Naltrexone can help heavy social drinkers quit smoking

March 19, 2009

Naltrexone, an opioid antagonist approved in 1994 by the U.S. Food and Drug Administration for alcohol-dependence (AD) treatment, can reduce relapse rates among AD patients. Research on naltrexone's effectiveness on nicotine dependence is less clear, although researchers believe it may be helpful for specific smoker subgroups. A new study has found that naltrexone can help non-AD smokers who drink heavily on a social basis.

Results will be published in the June issue of Alcoholism: Clinical & Experimental Research and are currently available at Early View.

"This was a cessation trial," explained Andrea C. King, a psychologist and associate professor in the department of psychiatry at the University of Chicago, and first author of the study. "We examined smokers who did not have any other current addiction - besides tobacco - or mental or medical disorders, which may have confounded the results. The range of drinking was from abstainer to heavy social drinker."

King and her colleagues examined 78 study participants (43 men, 35 women) drawn from a larger study looking at the effectiveness of on . Of the 78, 34 were randomly assigned to receive naltrexone; 44 received a placebo. Dosage at 25 mg daily began three days prior to the quit date, and then continued at 50 mg daily for eight weeks. Drinking and liver enzyme levels were monitored, and all participants received patches (to ease withdrawal symptoms) and behavioral counseling for up to four weeks following the quit date.

"Naltrexone, at 50 mg oral daily, when added to counseling and patch, significantly decreased heavy drinking rates in smokers enrolled in smoking cessation," said King. "Persons with the heaviest drinking patterns appeared to benefit the most from naltrexone, in terms of alcohol and smoking outcomes; it also increased their quit rates more so than in lighter drinkers."

King noted that that these results are likely based on the strong inter-connections between drinking and smoking for many individuals.

"Both nicotine and alcohol may stimulate brain reward pathways connected to endogenous opioids - meaning the 'endorphins' which are feel-good brain chemicals - as well as dopamine," she said. "An opioid blocker like naltrexone therefore may benefit persons who use both substances concurrently." She and her research team are trying to replicate these findings with a larger group of participants.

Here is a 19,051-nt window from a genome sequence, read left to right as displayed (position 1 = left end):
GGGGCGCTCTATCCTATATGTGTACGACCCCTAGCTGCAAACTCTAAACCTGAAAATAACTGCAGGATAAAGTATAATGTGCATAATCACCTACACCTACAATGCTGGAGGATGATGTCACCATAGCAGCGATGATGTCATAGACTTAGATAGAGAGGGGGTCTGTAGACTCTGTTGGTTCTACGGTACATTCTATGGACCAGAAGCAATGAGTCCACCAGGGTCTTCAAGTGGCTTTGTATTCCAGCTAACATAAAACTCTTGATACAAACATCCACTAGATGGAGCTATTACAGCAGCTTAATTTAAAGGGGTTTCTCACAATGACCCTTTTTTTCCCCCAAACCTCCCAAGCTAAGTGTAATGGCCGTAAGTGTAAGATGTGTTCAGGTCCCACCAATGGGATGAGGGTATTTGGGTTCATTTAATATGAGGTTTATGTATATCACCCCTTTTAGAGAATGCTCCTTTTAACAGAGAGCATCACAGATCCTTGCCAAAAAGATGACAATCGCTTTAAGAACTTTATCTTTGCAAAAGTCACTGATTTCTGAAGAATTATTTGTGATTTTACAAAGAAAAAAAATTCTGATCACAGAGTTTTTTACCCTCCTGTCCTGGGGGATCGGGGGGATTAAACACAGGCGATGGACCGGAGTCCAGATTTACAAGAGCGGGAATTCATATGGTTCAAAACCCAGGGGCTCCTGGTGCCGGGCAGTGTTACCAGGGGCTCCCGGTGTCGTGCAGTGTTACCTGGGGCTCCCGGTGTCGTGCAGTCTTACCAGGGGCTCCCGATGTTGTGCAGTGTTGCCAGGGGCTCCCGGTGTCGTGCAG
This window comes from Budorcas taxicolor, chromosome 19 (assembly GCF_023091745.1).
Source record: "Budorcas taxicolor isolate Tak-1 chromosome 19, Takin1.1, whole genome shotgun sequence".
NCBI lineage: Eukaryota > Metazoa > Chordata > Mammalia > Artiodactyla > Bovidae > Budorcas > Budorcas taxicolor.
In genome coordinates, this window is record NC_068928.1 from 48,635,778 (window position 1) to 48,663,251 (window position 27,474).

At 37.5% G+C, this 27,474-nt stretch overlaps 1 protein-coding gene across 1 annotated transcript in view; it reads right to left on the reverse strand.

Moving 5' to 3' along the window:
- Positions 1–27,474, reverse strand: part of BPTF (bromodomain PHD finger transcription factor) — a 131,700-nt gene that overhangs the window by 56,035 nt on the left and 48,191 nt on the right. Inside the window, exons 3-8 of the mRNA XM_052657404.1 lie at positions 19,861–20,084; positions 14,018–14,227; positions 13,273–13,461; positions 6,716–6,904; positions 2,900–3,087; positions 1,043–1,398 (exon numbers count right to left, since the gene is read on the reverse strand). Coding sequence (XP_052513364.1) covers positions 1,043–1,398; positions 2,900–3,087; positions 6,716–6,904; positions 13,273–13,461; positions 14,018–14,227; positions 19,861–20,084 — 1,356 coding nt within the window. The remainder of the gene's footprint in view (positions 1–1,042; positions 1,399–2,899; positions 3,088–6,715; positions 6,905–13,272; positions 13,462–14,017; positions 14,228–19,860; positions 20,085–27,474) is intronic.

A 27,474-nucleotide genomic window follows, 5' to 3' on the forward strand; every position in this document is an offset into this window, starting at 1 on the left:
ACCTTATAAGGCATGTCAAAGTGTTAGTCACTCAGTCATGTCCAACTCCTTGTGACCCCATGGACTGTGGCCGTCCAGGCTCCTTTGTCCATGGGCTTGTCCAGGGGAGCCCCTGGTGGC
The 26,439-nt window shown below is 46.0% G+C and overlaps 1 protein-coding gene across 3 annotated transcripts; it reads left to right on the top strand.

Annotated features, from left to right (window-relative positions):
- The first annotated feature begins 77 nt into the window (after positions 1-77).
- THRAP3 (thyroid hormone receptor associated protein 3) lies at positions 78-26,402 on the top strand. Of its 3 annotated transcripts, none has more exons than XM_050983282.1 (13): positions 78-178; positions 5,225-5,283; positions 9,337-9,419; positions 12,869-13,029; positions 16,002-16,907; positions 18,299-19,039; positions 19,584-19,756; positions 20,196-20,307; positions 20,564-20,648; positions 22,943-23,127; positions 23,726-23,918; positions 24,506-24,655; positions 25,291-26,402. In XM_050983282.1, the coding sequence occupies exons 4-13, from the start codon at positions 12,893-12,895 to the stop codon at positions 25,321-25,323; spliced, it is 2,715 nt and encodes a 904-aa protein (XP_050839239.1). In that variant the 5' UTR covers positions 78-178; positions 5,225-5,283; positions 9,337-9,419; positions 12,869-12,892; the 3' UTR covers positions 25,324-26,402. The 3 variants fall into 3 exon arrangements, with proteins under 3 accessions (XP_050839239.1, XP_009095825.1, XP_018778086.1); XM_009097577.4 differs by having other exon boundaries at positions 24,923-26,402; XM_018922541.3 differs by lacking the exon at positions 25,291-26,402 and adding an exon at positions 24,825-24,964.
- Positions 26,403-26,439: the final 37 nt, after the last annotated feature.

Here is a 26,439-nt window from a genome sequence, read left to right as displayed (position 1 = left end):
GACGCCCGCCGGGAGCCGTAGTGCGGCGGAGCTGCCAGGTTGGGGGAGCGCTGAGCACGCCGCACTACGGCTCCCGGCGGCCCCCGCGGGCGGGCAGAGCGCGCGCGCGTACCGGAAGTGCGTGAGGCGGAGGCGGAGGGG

"If we do support these findings with a larger sample, then use of naltrexone could be expanded to drinkers-smokers who are trying to ," she said. "While quitting smoking is difficult for many, it may be especially hard for smokers who also drink alcohol, because the two are often used together, and drinking can dose-dependently trigger smoking urges and behavior. A medication like naltrexone, in addition to a standard quality smoking cessation program, may help this hard-to-treat subgroup of smokers who face additive health consequences from the co-use of these substances. This is significant also because naltrexone is well tolerated and safe."

Until then, she advised individuals who are trying to quit smoking to create a clear plan of action. "Stick with your plan, and learn from your mistakes, and try again if not successful. For some, it takes several attempts before being successful. FDA-approved medications and either group or individual counselling improve one's chances substantially. Tobacco is the number one modifiable health problem of our time. Persons with alcohol problems who also smoke are at more risk of dying prematurely from tobacco-related causes than they are of alcohol-related causes."

Source: Alcoholism: Clinical & Experimental Research

Related Stories

Recommended for you

Pickled in 'cognac', Chopin's heart gives up its secrets

November 26, 2017
The heart of Frederic Chopin, among the world's most cherished musical virtuosos, may finally have given up the cause of his untimely death.

Sugar industry withheld evidence of sucrose's health effects nearly 50 years ago

November 21, 2017
A U.S. sugar industry trade group appears to have pulled the plug on a study that was producing animal evidence linking sucrose to disease nearly 50 years ago, researchers argue in a paper publishing on November 21 in the ...

Female researchers pay more attention to sex and gender in medicine

November 7, 2017
When women participate in a medical research paper, that research is more likely to take into account the differences between the way men and women react to diseases and treatments, according to a new study by Stanford researchers.

Drug therapy from lethal bacteria could reduce kidney transplant rejection

August 3, 2017
An experimental treatment derived from a potentially deadly microorganism may provide lifesaving help for kidney transplant patients, according to an international study led by investigators at Cedars-Sinai.

Exploring the potential of human echolocation

June 25, 2017
People who are visually impaired will often use a cane to feel out their surroundings. With training and practice, people can learn to use the pitch, loudness and timbre of echoes from the cane or other sounds to navigate ...

Team eradicates hepatitis C in 10 patients following lifesaving transplants from infected donors

April 30, 2017
Ten patients at Penn Medicine have been cured of the Hepatitis C virus (HCV) following lifesaving kidney transplants from deceased donors who were infected with the disease. The findings point to new strategies for increasing ...

0 comments

Please sign in to add a comment. Registration is free, and takes less than a minute. Read more

Click here to reset your password.
Sign in to get notified via email when new comments are made.